Prime Minister Justin Trudeau celebrates “win” of forming a minority Government after Canada’s Parliamentary elections, October 21, 2019 (Cole Burston/Getty/AFP)
Originally written for the Birmingham Perspective:
It could have been worse for Justin Trudeau.
Prime Minister Trudeau clung to power in Monday’s Canadian election, leading a minority government gained on 33% of the popular vote — a lower percentage than that of the runner-up Conservatives under Andrew Scheer.
The result might be a surprise outside Canada, but it shouldn’t be. The Trudeau brand has always been more popular internationally than in his own country. In his 2015 election victory, his Liberal Party’s majority government was based on just under 40% of the vote.
A surge in turnout, especially by first-time voters, fueled Trudeau’s win four years ago, and the reality of governing inevitably diminished the enthusiasm. The Liberals have long had a reputation of campaigning from the left while governing from the right-of-center. Soon after the 2015 vote, they reneged on a promise to reform Canada’s first-past-the-post electoral system. The Government also experienced a major scandal around efforts to protect a Montreal engineering firm from full legal sanction over alleged corruption. This led to resignations, including that of Jody Wilson-Raybould, the highest-profile indigenous member of the cabinet. The Prime Minister found his own brand tarnished by personal behavior, such as images of him in blackface that were incompatible with his cultivated image as the ultimate progressive.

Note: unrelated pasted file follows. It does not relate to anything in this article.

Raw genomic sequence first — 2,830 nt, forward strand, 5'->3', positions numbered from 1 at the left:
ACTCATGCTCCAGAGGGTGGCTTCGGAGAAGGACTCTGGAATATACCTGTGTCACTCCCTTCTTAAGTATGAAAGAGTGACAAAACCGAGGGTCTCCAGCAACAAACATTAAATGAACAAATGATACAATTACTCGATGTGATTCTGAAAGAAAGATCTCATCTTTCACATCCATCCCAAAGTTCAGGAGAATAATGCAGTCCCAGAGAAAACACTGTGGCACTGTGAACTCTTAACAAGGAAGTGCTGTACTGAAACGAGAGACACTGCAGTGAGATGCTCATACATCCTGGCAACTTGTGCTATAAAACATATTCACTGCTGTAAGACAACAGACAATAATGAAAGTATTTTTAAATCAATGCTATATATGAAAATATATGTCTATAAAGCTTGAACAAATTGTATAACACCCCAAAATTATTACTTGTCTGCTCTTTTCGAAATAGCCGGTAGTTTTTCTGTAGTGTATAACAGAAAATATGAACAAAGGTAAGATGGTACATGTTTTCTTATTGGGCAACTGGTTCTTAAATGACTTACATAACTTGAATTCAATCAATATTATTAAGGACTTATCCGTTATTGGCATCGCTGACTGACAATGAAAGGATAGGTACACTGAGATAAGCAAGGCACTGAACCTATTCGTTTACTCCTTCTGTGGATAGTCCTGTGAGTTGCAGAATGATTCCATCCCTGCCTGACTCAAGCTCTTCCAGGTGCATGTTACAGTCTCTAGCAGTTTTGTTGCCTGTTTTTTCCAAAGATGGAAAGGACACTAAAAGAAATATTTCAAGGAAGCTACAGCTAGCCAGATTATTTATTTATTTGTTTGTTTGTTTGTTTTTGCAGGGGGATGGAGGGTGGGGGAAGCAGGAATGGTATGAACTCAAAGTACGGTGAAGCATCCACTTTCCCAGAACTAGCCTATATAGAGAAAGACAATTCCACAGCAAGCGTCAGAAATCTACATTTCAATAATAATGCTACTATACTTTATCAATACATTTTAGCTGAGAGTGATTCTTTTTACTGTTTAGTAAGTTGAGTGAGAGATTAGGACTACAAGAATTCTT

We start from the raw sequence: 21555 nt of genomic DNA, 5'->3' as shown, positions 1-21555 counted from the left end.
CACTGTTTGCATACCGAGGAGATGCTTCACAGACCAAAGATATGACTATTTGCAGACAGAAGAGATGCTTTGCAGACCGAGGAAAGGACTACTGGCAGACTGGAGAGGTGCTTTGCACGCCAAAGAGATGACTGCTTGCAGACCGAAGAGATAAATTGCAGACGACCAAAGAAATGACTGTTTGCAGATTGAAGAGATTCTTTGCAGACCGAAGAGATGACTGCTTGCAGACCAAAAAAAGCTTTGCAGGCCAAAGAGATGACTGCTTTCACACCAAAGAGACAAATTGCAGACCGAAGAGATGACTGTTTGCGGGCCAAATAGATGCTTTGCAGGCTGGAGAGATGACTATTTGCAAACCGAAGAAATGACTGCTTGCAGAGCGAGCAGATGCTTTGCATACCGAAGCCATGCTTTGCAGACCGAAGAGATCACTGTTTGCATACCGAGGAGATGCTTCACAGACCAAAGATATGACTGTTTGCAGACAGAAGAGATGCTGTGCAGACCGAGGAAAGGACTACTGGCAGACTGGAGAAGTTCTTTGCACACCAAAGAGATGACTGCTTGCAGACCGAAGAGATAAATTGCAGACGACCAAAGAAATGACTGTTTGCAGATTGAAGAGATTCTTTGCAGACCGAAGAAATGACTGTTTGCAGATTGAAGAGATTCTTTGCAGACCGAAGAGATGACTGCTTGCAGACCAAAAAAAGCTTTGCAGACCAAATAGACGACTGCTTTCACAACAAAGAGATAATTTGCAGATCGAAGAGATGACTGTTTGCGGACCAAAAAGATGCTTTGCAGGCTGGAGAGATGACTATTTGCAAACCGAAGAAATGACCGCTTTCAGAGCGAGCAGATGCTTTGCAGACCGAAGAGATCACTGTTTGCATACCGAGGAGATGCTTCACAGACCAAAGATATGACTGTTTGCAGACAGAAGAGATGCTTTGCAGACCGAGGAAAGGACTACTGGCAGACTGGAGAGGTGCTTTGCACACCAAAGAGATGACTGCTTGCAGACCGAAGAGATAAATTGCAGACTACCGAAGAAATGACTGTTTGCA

Most significantly, efforts at balancing incompatible regional tensions wore the Government down.
Elections as far back as 1921 have displayed Canada’s regional divisions. These have often appeared in the form of Quebec nationalism and alienation across western Canada, in response to the dominance of central Canada, and in 2019 they have resurged. Quebec’s nationalist party, the Bloc Québécois — written off as dead in the 2015 election — gained 22 seats and helped deprive the Liberals of a majority Government. The Bloc’s success came through demand for greater autonomy for the province and support of efforts by the provincial government to legislate for greater secularism, such as a ban on the wearing of religious symbols by public servants.
Quebec is also a hotbed of growing Canadian concern about climate change. This directly pits the province against the interests of the oil-producing parts of the country in the west. Just as global fossil fuel production is not sustainable, the ongoing tension in Canada between oil interests, centered in the provinces of Alberta and Saskatchewan, and the desperate need to address a major cause of global heating is not viable.
The Trudeau Government tried to have it both ways over the past four years. It expressed concern about climate change and trumpeted its green credentials by instituting a carbon tax to encourage a reduction in fossil fuel consumption. At the same time, it spent billions to purchase a pipeline to bring Alberta’s oil to energy markets. The approach pleased neither side: tonight the Liberals lost MPs in Quebec while failing to elect any in Saskatchewan and Alberta.
With these tensions playing out on a regional basis, the long-term viability of the country precarious. Historically, Canada is a settler state built upon the production of staples that have ranged from furs to fish to timber to wheat. Now the staple, is oil, but its consumption is a direct threat to the future of the planet.
Can a country which exists because of a commodity, one that threatens the sustainability of humanity, avoid being driven into extinction?